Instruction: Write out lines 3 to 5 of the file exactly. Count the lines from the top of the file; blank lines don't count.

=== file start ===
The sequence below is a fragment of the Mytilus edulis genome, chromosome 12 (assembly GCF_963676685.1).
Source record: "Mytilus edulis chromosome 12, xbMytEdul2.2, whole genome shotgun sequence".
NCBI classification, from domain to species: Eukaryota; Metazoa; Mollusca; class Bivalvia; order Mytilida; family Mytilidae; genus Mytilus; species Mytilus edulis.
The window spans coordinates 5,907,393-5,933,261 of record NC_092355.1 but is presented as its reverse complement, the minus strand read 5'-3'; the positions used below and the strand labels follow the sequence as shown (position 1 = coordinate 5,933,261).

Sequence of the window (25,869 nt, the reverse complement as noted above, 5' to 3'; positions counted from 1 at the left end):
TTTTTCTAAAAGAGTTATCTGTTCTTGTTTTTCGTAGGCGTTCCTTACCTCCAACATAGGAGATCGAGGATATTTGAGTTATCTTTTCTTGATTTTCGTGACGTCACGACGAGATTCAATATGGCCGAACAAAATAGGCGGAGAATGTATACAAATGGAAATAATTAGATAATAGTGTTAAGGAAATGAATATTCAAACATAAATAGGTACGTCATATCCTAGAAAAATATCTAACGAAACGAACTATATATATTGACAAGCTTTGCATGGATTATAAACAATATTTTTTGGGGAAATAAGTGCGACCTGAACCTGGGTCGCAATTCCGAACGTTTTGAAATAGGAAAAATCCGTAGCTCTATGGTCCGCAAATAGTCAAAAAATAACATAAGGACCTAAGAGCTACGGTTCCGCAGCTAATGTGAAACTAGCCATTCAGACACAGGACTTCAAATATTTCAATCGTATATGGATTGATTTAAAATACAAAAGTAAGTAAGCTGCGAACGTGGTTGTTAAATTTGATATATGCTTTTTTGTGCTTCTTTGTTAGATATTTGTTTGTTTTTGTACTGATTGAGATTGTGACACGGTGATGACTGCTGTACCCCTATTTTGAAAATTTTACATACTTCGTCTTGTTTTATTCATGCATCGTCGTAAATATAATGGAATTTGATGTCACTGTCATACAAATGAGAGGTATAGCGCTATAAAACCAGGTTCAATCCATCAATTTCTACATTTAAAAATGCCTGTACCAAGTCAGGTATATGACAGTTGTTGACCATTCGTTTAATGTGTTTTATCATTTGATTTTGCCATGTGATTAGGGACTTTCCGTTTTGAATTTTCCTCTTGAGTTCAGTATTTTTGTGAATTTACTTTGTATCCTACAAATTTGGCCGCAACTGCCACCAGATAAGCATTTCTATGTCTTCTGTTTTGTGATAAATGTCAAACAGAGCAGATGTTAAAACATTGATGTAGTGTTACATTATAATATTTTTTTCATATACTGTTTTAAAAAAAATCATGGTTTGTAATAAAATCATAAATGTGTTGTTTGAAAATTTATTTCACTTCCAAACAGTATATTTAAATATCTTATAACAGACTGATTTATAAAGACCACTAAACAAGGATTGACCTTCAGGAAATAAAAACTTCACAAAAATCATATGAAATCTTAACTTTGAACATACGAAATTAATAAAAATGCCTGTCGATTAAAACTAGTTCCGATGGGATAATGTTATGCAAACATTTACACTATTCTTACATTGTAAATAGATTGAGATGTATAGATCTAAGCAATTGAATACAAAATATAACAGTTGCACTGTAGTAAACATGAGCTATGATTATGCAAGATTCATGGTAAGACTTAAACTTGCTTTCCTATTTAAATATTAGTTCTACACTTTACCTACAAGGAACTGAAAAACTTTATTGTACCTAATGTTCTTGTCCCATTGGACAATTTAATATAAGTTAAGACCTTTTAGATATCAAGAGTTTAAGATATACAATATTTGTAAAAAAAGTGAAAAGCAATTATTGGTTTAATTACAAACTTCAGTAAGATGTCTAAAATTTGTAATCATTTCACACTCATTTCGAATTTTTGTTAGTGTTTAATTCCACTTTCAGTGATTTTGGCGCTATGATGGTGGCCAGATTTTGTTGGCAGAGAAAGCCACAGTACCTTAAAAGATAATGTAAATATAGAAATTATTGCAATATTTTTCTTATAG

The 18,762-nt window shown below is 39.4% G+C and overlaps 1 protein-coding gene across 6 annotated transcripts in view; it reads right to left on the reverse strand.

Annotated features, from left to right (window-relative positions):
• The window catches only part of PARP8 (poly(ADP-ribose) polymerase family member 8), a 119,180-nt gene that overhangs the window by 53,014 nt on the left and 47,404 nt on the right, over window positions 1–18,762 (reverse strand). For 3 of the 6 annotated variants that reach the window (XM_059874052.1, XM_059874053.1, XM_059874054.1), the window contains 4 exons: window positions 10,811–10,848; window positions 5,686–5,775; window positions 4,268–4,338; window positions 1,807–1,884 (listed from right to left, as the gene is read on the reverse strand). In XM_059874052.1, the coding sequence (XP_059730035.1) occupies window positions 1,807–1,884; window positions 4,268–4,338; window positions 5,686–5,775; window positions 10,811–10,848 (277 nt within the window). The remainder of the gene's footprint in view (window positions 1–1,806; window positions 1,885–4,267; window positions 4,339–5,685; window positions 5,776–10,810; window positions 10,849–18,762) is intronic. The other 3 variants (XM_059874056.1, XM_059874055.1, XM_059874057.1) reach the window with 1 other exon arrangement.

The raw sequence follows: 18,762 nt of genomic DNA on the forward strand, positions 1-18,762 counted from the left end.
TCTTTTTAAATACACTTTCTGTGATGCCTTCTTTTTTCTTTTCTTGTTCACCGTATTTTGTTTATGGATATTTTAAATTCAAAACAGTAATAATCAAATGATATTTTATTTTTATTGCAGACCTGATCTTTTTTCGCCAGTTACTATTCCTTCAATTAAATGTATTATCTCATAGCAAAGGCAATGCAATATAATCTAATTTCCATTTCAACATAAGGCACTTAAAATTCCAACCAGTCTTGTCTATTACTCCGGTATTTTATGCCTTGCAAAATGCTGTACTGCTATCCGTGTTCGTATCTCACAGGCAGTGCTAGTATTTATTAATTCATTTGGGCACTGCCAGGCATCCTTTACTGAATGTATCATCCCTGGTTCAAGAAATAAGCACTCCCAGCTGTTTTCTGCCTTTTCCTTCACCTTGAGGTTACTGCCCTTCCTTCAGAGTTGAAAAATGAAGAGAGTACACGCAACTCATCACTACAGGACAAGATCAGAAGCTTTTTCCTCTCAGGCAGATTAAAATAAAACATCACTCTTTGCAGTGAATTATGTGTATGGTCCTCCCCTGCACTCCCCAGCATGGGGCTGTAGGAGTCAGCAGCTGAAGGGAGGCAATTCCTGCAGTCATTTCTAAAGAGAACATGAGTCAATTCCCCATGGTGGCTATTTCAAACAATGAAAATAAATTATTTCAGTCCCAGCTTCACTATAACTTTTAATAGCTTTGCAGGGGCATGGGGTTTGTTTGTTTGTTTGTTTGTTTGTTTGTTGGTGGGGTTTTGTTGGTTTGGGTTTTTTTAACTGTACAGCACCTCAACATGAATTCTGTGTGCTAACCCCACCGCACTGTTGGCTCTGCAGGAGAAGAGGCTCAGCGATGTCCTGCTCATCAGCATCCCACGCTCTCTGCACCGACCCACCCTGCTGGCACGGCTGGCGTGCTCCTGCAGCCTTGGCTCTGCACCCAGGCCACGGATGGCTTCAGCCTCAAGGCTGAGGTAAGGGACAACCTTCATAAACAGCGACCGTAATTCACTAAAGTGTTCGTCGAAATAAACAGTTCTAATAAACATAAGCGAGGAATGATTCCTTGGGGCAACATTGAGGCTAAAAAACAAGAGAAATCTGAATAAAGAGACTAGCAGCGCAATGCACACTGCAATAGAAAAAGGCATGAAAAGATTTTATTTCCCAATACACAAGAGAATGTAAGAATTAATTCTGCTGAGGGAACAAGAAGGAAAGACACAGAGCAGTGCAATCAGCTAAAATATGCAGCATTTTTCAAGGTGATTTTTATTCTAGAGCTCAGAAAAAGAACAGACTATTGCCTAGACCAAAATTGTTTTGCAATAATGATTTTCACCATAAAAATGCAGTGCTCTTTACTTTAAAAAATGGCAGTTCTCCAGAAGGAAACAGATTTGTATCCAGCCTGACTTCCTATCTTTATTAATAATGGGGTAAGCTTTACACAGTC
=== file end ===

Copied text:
NCBI classification, from domain to species: Eukaryota; Metazoa; Mollusca; class Bivalvia; order Mytilida; family Mytilidae; genus Mytilus; species Mytilus edulis.
The window spans coordinates 5,907,393-5,933,261 of record NC_092355.1 but is presented as its reverse complement, the minus strand read 5'-3'; the positions used below and the strand labels follow the sequence as shown (position 1 = coordinate 5,933,261).

Sequence of the window (25,869 nt, the reverse complement as noted above, 5' to 3'; positions counted from 1 at the left end):